Hermann is the heart and soul of Missouri Wine Country. The wineries in and around the historic German community sell nearly 200,000 gallons of wine a year, about a third of the statewide total. But today’s success story is a mere shadow of the town’s incredible winemaking past because making wine was a matter of economic survival for Hermann’s founders. When the first German settlers arrived at the site of their new town on the Missouri River in 1837, they discovered the land their agent had purchased was not the land of milk and honey they had been promised, but a rugged wilderness, difficult to farm.
Taking their cue from the tangles of wild grapevines that covered the craggy hillsides, the settlers began planting hybrid grapes and making wine. Because the settlers were experimenting with grapes and sometimes using contaminated barrels and makeshift wine cellars, much of the first Hermann wine was of poor quality and was not marketable. Things began looking up in 1843 with the introduction of the first cultivated grape varieties—Isabella, Virginia Seedling, Catawba, and Delaware.
Town fathers nurtured the infant wine industry by selling “grape lots,” vacant city lots a settler could buy for $50, interest-free, over a five-year period. The only condition was that the lot had to be planted in grapes. About 600 grape lots were eventually sold. The entire town, it seemed, was growing grapes, building wine cellars, and making wine. Home wine cellars were common, and wine halls were a favorite Sunday gathering place where families socialized after church.
Hermann held its first Weinfest in the fall of 1848, a tradition that continues in today’s Octoberfest celebrations. The quality of Hermann wines improved dramatically in the mid-1800s, thanks in large part to the work of George Husmann, whose father had purchased property near Hermann while the family was still living in Germany. A self-taught scientist, Husmann studied soil types and crossed wild and cultivated grapes to create hybrids that could stand up to Missouri’s hot, humid summers and freezing winters.
Husmann’s research proved invaluable when the vineyards of southern France were devastated in the 1860s by phylloxera, a blight spread by aphids. During the 1870s, Husmann, personally, and Missouri grape growers, overall, shipped millions of phylloxera-resistant rootstocks to France. In commemoration of the event, two statutes were erected in Montpellier, France. One depicts a young woman cradling an older woman in her arms, a representation of the New World saving the Old World. Husmann, who was recognized by the French government, later moved from Hermann to California, where he became a founding father of the Napa Valley wine industry.
By the end of the 19th century, Hermann was one of the largest wine-producing regions in the world. Hermann was the number one wine producer for the United States between 1865 and 1870, when California began developing its wine industry. By 1904, however, one-twelfth of all U.S. wines on the market, nearly three million gallons, still came from Missouri, and practically all of that was from Hermann. Some 11,000 acres of terraced vineyards covered the hillsides in and around Hermann.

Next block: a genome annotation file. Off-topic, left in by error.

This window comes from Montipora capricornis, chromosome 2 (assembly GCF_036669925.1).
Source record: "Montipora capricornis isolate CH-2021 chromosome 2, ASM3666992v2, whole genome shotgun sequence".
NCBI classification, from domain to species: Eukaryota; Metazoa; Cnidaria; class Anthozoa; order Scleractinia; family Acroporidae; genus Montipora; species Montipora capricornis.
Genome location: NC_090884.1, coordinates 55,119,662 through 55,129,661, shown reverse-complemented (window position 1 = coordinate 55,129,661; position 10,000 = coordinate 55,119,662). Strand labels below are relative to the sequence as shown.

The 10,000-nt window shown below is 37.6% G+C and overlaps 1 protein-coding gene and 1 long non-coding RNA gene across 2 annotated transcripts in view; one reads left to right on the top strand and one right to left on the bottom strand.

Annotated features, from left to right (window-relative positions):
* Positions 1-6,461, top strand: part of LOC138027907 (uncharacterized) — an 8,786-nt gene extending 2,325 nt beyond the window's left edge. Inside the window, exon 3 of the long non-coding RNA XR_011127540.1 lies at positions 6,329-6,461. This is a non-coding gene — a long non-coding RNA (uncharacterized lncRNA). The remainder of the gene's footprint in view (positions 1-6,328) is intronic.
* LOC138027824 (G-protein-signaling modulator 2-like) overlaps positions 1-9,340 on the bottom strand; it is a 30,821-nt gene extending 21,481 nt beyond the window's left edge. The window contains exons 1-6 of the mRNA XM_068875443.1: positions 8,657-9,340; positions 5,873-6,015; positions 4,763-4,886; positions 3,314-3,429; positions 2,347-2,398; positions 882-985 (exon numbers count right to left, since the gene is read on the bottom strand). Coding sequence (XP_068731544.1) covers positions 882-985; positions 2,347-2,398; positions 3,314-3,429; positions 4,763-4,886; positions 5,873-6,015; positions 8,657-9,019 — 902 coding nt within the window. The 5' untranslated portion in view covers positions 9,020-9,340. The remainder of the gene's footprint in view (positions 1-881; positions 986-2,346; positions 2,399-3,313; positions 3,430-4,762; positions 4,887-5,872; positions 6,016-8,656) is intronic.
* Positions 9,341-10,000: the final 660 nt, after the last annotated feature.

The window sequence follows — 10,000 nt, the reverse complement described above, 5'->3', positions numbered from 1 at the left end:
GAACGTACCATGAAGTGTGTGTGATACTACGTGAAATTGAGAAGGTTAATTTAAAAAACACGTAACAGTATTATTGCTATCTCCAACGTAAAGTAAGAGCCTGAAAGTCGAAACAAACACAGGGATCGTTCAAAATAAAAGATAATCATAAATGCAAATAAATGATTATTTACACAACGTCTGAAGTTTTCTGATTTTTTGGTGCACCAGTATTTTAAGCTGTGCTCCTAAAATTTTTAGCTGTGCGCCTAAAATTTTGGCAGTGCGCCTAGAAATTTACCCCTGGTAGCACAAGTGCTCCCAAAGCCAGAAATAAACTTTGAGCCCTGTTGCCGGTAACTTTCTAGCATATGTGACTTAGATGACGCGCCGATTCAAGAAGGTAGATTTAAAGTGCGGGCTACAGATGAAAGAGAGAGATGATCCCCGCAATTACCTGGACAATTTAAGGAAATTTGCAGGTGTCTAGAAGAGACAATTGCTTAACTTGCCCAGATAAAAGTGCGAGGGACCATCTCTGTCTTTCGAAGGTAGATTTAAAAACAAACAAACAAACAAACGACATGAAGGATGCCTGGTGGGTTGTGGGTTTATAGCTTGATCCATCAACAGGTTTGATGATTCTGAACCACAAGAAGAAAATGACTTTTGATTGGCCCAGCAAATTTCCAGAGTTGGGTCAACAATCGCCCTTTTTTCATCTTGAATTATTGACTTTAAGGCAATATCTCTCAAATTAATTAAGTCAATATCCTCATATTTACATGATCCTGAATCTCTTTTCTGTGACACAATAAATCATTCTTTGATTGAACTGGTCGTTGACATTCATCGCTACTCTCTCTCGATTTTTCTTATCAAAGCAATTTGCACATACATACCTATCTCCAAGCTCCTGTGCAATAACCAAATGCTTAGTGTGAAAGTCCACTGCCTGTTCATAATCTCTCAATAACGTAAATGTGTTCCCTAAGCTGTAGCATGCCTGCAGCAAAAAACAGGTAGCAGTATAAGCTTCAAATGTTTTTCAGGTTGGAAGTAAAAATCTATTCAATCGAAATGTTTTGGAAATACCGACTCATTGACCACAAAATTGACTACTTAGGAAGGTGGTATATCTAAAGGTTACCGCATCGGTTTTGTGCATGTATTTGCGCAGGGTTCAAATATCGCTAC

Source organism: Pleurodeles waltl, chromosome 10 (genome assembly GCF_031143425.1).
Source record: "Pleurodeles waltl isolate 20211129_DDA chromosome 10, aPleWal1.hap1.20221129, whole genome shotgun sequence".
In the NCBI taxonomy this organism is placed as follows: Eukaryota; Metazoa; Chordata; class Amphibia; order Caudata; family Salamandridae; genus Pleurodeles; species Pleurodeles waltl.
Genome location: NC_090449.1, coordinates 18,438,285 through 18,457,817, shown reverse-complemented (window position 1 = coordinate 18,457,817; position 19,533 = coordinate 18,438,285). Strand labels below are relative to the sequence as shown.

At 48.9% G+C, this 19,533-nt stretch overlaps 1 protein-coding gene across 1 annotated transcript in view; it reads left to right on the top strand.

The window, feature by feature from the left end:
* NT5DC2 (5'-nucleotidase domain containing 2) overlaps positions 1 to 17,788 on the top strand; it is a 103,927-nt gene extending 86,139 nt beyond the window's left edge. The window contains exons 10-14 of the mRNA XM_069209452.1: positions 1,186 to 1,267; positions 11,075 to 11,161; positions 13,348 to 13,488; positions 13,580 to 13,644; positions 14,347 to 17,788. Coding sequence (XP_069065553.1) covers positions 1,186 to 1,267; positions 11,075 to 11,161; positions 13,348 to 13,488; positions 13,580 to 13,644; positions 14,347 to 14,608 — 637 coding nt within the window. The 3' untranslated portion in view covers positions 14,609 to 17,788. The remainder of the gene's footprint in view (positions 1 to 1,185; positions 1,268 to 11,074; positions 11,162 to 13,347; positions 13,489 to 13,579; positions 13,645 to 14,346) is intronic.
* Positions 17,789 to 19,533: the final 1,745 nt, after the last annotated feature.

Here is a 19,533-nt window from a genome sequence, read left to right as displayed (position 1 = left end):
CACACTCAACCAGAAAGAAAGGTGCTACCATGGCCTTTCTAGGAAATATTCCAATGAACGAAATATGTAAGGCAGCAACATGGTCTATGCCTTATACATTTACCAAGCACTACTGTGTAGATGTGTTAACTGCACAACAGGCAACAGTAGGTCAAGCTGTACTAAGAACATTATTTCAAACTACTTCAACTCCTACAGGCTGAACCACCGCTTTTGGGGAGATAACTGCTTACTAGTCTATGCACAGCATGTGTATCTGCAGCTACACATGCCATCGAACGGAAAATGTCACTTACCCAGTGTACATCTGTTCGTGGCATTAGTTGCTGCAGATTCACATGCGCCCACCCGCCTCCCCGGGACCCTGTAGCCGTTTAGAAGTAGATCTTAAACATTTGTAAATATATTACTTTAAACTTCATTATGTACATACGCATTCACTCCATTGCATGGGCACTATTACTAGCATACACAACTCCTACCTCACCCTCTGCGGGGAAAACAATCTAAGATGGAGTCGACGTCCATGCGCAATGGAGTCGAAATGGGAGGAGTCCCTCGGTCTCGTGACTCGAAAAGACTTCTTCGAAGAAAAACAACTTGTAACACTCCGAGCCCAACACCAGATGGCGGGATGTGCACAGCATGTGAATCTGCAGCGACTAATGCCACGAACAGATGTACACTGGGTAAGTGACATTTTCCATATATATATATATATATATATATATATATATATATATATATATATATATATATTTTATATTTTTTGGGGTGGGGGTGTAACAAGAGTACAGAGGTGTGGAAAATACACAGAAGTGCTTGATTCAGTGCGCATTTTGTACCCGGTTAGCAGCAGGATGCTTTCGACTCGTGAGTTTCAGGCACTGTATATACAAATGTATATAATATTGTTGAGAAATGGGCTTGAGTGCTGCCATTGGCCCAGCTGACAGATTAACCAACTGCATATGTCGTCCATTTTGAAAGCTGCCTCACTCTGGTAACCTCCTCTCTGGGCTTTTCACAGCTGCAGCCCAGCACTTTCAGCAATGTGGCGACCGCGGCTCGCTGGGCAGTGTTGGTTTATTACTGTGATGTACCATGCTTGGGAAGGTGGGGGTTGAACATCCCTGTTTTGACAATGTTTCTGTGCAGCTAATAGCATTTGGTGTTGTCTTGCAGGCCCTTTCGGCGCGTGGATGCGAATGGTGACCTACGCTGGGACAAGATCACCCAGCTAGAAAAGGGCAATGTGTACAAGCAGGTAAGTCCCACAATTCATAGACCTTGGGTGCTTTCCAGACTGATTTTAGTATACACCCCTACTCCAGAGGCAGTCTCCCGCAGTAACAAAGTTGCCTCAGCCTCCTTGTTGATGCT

Stone Hill Winery, where it all began, won the first of eight World’s Fair gold medals in Vienna in 1873. By the turn of the century, Stone Hill was the second-largest winery in the country. The winery’s vast network of underground cellars is still among the largest in the world. The famous Apostle Cellar held 12 enormous casks, each carved with the likeness of one of the Apostles. Eight underground cellars at Stone Hill Winery stored a total of 1.25 million gallons of wine.
This golden era came to an abrupt and bitter end with the passage of the Volstead Act in 1919. Prohibition was a disaster for Hermann, which, like the rest of Missouri, felt the full fury of the temperance movement. Local lore has it that the streets ran red as wine barrels were emptied and then destroyed. Even the vineyards were uprooted. Stone Hill’s Apostle casks were shipped to South America for safekeeping, never to be seen again. Twelve empty arches bear silent witness to the loss.
Prohibition and anti-German sentiment from World War I sent Hermann reeling into the Great Depression years before the rest of the country. For decades the only evidence of the town’s once-glorious winemaking past was in churches, which were still permitted to make sacramental wine, or hidden away in barns. Stone Hill’s huge vaulted cellars were converted to commercial mushroom growing.
A renaissance began in 1965 when Jim and Betty Held began making wine at Stone Hill Winery, 30 years after the repeal of Prohibition. Today, Missouri has about 130 wineries and a state-funded Grape and Wine program at the University of Missouri. Venerable native grape varieties, Norton, Catawba, Niagara, and Concord, have been joined by exciting new French-American hybrids, such as Vidal, Seyval, Vignoles, and, most recently, Chardonel. Missouri wine is back, and this time it’s here to stay.